Challenger to Watch 2017: Patanjali

In Baba we trust.


This is a brand which has democratised the idea of Ayurveda in India. Ayurveda is an all natural approach to health and wellbeing, rooted in ancient Indian traditions. Once assumed to be a proposition only attractive to the wealthiest in Indian society, Patanjali are proving that Ayurveda products have widespread appeal, with a rapidly growing middle-class choosing natural alternatives to synthetic and chemically-based products.

The brand's ambassador is its originator - Baba Ramdev. Initially famous as a yoga guru, teaching yoga lessons on spiritual TV channels and holding mass workshops, he’s increasingly known as the outspoken co-founder of fast-growing Patanjali Ayurveda. Often critical of brands originating from the West, Ramdev has encouraged consumers to question their habitual purchasing decisions. ‘These [foreign] companies mix their products with harmful chemicals which cause addiction’, Ramdev told the Wall Street Journal in 2015.

Founded in 2006, Patanjali Ayurveda began selling natural medicines and personal care products, but in recent years have expanded their portfolio into a wide range of FMCG products, including food and beverages. Recording revenues of $769m in 2016 and growing by 146 percent across the year, established FMCG giants Unilever and Procter and Gamble are losing dramatic share to Patanjali, and things could get worse for them, with forecasts estimating Patanjali will reach $1bn in sales by 2020.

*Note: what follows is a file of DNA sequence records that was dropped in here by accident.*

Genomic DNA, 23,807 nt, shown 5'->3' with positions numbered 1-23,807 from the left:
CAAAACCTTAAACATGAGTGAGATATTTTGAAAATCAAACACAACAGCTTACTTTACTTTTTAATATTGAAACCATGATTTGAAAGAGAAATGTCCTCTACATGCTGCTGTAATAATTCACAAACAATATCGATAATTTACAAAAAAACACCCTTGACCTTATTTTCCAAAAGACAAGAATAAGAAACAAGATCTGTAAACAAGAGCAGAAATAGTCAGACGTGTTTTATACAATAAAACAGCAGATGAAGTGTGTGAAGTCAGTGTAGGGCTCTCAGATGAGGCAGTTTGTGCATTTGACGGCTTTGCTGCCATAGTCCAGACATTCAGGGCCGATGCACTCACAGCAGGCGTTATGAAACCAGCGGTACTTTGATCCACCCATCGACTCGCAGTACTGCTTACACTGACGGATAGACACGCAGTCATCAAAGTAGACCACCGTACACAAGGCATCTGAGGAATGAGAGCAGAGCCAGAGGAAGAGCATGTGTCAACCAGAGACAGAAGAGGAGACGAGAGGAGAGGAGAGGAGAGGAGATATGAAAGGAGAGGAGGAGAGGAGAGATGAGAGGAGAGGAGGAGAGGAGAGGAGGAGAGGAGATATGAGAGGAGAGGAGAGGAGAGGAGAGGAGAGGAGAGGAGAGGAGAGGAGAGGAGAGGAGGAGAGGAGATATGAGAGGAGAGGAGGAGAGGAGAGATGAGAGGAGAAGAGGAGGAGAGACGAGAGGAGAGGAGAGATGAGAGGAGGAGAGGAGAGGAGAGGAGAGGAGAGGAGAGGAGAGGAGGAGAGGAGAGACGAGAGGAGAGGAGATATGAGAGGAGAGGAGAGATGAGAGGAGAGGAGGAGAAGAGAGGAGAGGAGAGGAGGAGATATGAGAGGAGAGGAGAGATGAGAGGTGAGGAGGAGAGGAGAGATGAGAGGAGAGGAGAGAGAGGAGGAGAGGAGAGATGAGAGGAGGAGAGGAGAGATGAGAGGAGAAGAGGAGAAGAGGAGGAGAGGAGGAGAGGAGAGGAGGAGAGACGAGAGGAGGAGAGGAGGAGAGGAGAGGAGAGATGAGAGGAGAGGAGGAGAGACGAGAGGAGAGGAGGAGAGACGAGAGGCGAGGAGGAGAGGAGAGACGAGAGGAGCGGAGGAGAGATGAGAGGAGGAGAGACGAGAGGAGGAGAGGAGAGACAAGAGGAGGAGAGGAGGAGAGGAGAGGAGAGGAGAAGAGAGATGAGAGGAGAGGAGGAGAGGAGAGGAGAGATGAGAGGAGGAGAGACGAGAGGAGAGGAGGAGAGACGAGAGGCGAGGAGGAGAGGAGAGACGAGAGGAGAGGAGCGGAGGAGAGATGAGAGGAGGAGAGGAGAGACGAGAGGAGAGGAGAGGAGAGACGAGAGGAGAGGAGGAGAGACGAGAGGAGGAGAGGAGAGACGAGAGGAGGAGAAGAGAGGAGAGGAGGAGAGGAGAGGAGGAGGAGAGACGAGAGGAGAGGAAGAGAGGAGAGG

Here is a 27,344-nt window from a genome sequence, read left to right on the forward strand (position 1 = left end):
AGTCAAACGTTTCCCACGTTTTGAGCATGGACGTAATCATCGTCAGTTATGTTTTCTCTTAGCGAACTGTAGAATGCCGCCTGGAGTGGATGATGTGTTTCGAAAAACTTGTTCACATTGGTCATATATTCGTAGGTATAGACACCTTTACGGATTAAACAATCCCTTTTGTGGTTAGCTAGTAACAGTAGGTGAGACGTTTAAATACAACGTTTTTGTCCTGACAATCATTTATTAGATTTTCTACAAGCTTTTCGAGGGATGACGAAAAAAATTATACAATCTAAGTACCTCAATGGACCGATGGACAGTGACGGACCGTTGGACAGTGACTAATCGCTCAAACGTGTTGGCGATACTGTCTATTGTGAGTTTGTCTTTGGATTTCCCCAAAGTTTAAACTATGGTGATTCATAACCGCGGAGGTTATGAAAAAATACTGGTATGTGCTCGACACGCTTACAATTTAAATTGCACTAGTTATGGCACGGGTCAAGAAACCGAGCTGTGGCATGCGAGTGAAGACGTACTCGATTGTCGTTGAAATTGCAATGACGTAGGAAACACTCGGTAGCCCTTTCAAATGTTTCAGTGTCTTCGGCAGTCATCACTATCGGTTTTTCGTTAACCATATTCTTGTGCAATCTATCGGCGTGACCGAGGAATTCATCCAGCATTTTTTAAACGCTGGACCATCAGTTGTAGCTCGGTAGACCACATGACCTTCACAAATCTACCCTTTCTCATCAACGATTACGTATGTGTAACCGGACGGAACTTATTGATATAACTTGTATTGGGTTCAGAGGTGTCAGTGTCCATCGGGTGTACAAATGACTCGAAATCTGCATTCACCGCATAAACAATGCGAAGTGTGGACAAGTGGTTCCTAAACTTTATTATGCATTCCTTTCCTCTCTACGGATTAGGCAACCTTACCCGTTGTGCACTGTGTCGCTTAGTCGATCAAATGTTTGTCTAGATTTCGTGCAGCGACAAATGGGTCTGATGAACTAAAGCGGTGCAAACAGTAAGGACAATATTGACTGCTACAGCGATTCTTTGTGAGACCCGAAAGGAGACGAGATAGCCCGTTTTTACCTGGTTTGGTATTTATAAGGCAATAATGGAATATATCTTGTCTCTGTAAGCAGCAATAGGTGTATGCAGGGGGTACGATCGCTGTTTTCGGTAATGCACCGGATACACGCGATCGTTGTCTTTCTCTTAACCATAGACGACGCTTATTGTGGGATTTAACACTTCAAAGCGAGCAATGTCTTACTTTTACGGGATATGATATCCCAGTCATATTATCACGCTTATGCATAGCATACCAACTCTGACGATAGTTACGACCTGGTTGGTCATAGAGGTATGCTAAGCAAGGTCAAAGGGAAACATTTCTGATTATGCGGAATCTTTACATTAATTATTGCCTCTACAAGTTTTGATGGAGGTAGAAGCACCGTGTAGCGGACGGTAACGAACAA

Will a nation obsessed by international brand names be willing to give Patanjali a shot when it comes to such an emotive category as fashion?

One of Patanjali’s biggest selling products is their cornflakes – all the more surprising as Kellogg’s has struggled to sell cornflakes based upon an iron and vitamin-led proposition for many decades in India. Apparently, the power of yoga has turned out to be more persuasive than iron supplements for the Indian masses.

With Baba Ramdev planning further expansion in 2017, launching new apparel brand ‘Paridhaan’, they are now entering categories which do not immediately link to their core proposition. Will a nation obsessed with international brand names be willing to give Patanjali a shot when it comes to such an emotive category as fashion? 

Much of Patanjali’s success is based on the relationship and trust Baba Ramdev has with the Indian consumer. Patanjali is not a faceless multinational conglomerate. They are Indian and proud, and driven by a charming personality people identify and connect with. It remains to be seen if some of the recent findings from the Advertising Standard’s Council of India over misleading and inaccurate advertising tarnishes some of that long earned trust. A fascinating challenger to watch in 2017.